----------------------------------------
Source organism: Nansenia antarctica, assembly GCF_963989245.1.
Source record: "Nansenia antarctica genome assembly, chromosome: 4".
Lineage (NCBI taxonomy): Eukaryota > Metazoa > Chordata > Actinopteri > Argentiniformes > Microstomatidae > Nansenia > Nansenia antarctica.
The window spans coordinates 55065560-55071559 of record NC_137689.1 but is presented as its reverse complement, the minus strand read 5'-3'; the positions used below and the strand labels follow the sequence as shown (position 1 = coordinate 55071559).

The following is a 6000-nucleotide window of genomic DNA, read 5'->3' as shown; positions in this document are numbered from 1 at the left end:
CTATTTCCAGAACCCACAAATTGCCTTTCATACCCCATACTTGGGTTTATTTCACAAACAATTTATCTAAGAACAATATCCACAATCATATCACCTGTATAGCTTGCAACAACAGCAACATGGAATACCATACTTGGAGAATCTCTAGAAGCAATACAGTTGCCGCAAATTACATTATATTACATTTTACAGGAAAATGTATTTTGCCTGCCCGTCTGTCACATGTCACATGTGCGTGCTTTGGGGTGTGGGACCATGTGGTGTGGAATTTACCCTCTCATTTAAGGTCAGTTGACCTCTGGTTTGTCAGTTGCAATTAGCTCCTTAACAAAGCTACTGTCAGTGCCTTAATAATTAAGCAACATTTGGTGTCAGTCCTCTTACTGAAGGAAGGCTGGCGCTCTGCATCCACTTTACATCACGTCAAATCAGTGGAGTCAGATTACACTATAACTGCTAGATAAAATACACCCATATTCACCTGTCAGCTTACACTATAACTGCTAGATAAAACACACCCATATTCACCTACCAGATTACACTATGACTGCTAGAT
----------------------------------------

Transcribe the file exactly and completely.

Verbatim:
Source organism: Nansenia antarctica, assembly GCF_963989245.1.
Source record: "Nansenia antarctica genome assembly, chromosome: 4".
Lineage (NCBI taxonomy): Eukaryota > Metazoa > Chordata > Actinopteri > Argentiniformes > Microstomatidae > Nansenia > Nansenia antarctica.
The window spans coordinates 55065560-55071559 of record NC_137689.1 but is presented as its reverse complement, the minus strand read 5'-3'; the positions used below and the strand labels follow the sequence as shown (position 1 = coordinate 55071559).

The following is a 6000-nucleotide window of genomic DNA, read 5'->3' as shown; positions in this document are numbered from 1 at the left end:
CTATTTCCAGAACCCACAAATTGCCTTTCATACCCCATACTTGGGTTTATTTCACAAACAATTTATCTAAGAACAATATCCACAATCATATCACCTGTATAGCTTGCAACAACAGCAACATGGAATACCATACTTGGAGAATCTCTAGAAGCAATACAGTTGCCGCAAATTACATTATATTACATTTTACAGGAAAATGTATTTTGCCTGCCCGTCTGTCACATGTCACATGTGCGTGCTTTGGGGTGTGGGACCATGTGGTGTGGAATTTACCCTCTCATTTAAGGTCAGTTGACCTCTGGTTTGTCAGTTGCAATTAGCTCCTTAACAAAGCTACTGTCAGTGCCTTAATAATTAAGCAACATTTGGTGTCAGTCCTCTTACTGAAGGAAGGCTGGCGCTCTGCATCCACTTTACATCACGTCAAATCAGTGGAGTCAGATTACACTATAACTGCTAGATAAAATACACCCATATTCACCTGTCAGCTTACACTATAACTGCTAGATAAAACACACCCATATTCACCTACCAGATTACACTATGACTGCTAGAT